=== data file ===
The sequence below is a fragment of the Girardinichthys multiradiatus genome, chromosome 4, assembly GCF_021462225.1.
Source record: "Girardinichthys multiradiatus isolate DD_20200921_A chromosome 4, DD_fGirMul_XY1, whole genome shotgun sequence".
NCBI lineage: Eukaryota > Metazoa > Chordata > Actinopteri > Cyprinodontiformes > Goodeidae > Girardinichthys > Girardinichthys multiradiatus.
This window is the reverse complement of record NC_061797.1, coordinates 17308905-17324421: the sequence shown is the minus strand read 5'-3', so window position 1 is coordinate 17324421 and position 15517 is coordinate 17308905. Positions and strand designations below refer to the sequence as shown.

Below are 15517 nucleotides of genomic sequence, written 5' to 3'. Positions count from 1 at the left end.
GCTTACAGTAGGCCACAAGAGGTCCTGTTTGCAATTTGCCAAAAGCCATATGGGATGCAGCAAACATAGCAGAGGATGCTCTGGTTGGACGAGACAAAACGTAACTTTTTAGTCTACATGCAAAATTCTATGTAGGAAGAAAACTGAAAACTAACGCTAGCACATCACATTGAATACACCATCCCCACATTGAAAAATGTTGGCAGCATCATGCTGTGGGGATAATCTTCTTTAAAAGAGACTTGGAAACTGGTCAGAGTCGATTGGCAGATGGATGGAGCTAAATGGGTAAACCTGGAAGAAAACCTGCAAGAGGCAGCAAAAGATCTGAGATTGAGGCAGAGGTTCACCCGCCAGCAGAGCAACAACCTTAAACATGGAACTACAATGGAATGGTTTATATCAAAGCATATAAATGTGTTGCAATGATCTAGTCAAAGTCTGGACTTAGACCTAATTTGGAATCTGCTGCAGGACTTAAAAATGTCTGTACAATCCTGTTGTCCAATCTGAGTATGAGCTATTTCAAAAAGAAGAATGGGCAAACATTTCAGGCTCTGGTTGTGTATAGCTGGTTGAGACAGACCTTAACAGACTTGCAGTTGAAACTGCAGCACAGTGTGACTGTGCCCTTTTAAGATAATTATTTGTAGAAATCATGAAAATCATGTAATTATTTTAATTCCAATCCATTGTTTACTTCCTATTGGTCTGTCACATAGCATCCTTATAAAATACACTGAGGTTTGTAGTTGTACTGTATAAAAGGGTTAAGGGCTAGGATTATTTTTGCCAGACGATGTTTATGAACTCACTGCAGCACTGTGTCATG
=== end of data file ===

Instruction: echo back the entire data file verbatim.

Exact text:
The sequence below is a fragment of the Girardinichthys multiradiatus genome, chromosome 4, assembly GCF_021462225.1.
Source record: "Girardinichthys multiradiatus isolate DD_20200921_A chromosome 4, DD_fGirMul_XY1, whole genome shotgun sequence".
NCBI lineage: Eukaryota > Metazoa > Chordata > Actinopteri > Cyprinodontiformes > Goodeidae > Girardinichthys > Girardinichthys multiradiatus.
This window is the reverse complement of record NC_061797.1, coordinates 17308905-17324421: the sequence shown is the minus strand read 5'-3', so window position 1 is coordinate 17324421 and position 15517 is coordinate 17308905. Positions and strand designations below refer to the sequence as shown.

Below are 15517 nucleotides of genomic sequence, written 5' to 3'. Positions count from 1 at the left end.
GCTTACAGTAGGCCACAAGAGGTCCTGTTTGCAATTTGCCAAAAGCCATATGGGATGCAGCAAACATAGCAGAGGATGCTCTGGTTGGACGAGACAAAACGTAACTTTTTAGTCTACATGCAAAATTCTATGTAGGAAGAAAACTGAAAACTAACGCTAGCACATCACATTGAATACACCATCCCCACATTGAAAAATGTTGGCAGCATCATGCTGTGGGGATAATCTTCTTTAAAAGAGACTTGGAAACTGGTCAGAGTCGATTGGCAGATGGATGGAGCTAAATGGGTAAACCTGGAAGAAAACCTGCAAGAGGCAGCAAAAGATCTGAGATTGAGGCAGAGGTTCACCCGCCAGCAGAGCAACAACCTTAAACATGGAACTACAATGGAATGGTTTATATCAAAGCATATAAATGTGTTGCAATGATCTAGTCAAAGTCTGGACTTAGACCTAATTTGGAATCTGCTGCAGGACTTAAAAATGTCTGTACAATCCTGTTGTCCAATCTGAGTATGAGCTATTTCAAAAAGAAGAATGGGCAAACATTTCAGGCTCTGGTTGTGTATAGCTGGTTGAGACAGACCTTAACAGACTTGCAGTTGAAACTGCAGCACAGTGTGACTGTGCCCTTTTAAGATAATTATTTGTAGAAATCATGAAAATCATGTAATTATTTTAATTCCAATCCATTGTTTACTTCCTATTGGTCTGTCACATAGCATCCTTATAAAATACACTGAGGTTTGTAGTTGTACTGTATAAAAGGGTTAAGGGCTAGGATTATTTTTGCCAGACGATGTTTATGAACTCACTGCAGCACTGTGTCATG